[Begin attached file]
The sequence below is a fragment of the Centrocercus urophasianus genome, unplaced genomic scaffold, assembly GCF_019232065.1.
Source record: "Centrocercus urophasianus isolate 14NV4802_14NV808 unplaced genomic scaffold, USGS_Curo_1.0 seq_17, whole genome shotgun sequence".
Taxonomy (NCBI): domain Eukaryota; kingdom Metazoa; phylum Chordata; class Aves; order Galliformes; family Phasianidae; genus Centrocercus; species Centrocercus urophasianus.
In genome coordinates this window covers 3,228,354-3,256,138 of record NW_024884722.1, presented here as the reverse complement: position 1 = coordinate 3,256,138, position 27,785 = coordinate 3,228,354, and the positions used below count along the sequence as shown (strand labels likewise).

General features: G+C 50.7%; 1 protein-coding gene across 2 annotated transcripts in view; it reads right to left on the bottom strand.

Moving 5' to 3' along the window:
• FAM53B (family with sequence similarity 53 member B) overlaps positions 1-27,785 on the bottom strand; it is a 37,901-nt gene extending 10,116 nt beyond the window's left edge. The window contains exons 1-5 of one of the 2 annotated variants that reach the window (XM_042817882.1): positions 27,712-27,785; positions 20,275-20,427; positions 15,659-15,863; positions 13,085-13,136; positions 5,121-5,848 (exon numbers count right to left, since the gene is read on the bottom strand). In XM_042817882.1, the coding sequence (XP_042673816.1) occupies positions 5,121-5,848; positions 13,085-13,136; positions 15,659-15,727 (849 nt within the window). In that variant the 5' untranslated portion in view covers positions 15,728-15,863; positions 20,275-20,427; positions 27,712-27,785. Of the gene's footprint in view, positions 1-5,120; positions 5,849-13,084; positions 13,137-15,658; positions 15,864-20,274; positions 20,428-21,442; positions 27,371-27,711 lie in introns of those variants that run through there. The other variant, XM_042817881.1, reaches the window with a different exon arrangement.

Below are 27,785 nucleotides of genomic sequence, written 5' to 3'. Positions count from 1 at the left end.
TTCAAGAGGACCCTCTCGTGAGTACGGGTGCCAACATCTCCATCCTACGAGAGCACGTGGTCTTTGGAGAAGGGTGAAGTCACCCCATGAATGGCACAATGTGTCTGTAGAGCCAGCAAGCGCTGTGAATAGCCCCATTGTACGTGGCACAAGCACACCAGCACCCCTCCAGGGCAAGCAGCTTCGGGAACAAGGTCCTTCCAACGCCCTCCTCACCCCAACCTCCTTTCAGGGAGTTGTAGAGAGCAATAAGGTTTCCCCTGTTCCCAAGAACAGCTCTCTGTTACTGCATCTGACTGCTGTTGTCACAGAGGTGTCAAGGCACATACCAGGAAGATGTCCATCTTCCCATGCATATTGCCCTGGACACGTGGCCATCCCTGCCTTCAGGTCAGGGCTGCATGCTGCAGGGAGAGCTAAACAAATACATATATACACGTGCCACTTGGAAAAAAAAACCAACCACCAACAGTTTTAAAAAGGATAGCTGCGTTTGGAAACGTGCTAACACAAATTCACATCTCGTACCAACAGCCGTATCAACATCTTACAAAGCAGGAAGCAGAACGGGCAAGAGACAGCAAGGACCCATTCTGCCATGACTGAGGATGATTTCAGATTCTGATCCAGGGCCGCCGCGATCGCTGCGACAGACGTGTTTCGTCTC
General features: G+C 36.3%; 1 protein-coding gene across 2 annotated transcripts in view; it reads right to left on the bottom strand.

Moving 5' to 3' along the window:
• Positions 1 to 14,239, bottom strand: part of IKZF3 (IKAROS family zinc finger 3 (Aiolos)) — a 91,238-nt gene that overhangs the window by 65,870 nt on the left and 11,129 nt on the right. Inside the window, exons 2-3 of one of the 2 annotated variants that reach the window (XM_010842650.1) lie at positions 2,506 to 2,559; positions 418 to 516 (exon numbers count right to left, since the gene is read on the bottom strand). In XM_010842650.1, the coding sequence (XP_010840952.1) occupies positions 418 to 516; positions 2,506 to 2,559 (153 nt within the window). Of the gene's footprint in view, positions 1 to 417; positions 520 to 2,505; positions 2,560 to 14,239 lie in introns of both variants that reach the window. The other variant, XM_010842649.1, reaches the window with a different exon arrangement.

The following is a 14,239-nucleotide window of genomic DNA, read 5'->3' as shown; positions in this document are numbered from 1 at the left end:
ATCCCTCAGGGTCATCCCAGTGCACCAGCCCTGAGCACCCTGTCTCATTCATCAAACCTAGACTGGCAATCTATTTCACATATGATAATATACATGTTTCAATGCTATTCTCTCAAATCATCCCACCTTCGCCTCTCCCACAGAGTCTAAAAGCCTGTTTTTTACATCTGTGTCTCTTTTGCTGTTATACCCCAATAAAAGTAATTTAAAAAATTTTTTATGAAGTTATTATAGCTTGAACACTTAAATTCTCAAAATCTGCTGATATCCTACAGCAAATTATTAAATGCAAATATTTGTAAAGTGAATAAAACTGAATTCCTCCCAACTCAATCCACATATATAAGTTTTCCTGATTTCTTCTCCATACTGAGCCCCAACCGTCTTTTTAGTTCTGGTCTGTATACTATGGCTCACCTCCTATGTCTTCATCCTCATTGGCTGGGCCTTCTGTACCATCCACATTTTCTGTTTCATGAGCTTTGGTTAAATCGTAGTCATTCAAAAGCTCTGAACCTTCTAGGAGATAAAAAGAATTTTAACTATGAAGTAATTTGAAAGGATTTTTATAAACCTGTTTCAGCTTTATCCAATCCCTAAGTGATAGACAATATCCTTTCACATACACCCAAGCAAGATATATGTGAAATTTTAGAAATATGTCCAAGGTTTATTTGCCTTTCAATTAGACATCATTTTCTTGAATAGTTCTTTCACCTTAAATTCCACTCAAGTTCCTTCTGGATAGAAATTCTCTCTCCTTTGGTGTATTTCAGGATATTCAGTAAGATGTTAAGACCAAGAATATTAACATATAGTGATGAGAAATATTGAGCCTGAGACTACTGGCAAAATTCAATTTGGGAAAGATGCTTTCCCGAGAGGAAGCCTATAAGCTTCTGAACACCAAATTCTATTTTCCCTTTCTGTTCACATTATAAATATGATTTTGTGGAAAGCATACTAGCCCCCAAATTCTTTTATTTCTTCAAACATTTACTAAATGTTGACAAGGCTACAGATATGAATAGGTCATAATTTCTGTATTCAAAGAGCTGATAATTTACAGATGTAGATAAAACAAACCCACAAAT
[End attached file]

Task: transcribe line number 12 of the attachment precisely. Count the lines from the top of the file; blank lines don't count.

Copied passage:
• Positions 1 to 14,239, bottom strand: part of IKZF3 (IKAROS family zinc finger 3 (Aiolos)) — a 91,238-nt gene that overhangs the window by 65,870 nt on the left and 11,129 nt on the right. Inside the window, exons 2-3 of one of the 2 annotated variants that reach the window (XM_010842650.1) lie at positions 2,506 to 2,559; positions 418 to 516 (exon numbers count right to left, since the gene is read on the bottom strand). In XM_010842650.1, the coding sequence (XP_010840952.1) occupies positions 418 to 516; positions 2,506 to 2,559 (153 nt within the window). Of the gene's footprint in view, positions 1 to 417; positions 520 to 2,505; positions 2,560 to 14,239 lie in introns of both variants that reach the window. The other variant, XM_010842649.1, reaches the window with a different exon arrangement.